Research Interests

My laboratory has studied several ways in which RNA functions as genetic information and a regulatory molecule. I started my career as a virologist focused on small viruses containing genomes composed of RNA. Using genetic and biochemical approaches, we identified and dissected both plant and viral functions involved in RNA replication, cell-to-cell and long-distance movement, pathogenicity, and defense. By analyzing a protein required for long-distance movement and virulence, we discovered that plant viruses encode suppressors of RNA silencing, or RNA interference. This provided strong evidence for RNA interference functioning as an adaptive defense response in plants. Subsequently, I examined the biological functions, diversification and genomics of RNA silencing, using primarily the model plant Arabidopsis thaliana. We identified several classes of plant small RNA, which all function as molecular guides to confer sequence-specific regulation at the transcriptional and posttranscriptional level. We showed that different types of small RNA, such as short-interfering RNA and microRNA, are formed through the activities of specialized biogenesis components, and provide unique functions through their association with specialized Argonaute proteins. Additionally, we showed how small RNA-directed silencing pathways function across the Arabidopsis genome, which has helped to unravel the ways in which plant genomes are controlled.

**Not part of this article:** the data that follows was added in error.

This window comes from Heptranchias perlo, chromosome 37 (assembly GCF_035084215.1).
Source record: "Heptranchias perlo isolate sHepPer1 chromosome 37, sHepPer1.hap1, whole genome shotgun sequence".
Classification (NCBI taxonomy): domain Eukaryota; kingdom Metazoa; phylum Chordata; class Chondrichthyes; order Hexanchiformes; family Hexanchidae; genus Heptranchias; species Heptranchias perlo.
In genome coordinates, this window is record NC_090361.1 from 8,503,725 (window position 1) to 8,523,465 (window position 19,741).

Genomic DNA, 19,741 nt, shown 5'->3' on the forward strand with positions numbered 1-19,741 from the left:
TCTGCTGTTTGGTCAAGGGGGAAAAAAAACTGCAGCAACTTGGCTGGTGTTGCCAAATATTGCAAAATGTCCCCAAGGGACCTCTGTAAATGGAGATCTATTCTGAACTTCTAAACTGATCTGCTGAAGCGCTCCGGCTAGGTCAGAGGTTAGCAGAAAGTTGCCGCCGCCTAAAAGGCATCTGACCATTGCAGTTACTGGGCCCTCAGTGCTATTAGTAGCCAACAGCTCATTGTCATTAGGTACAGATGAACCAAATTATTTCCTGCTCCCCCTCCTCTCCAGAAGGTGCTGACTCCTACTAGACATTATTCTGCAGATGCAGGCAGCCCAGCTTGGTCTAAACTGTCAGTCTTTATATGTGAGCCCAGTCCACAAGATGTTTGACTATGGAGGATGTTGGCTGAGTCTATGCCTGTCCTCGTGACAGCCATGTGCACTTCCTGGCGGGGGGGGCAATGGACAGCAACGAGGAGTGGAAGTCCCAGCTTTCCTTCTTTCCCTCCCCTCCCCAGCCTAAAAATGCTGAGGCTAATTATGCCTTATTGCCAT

Membership Type


Election Year


Primary Section

Section 62: Plant, Soil, and Microbial Sciences

Secondary Section

Section 25: Plant Biology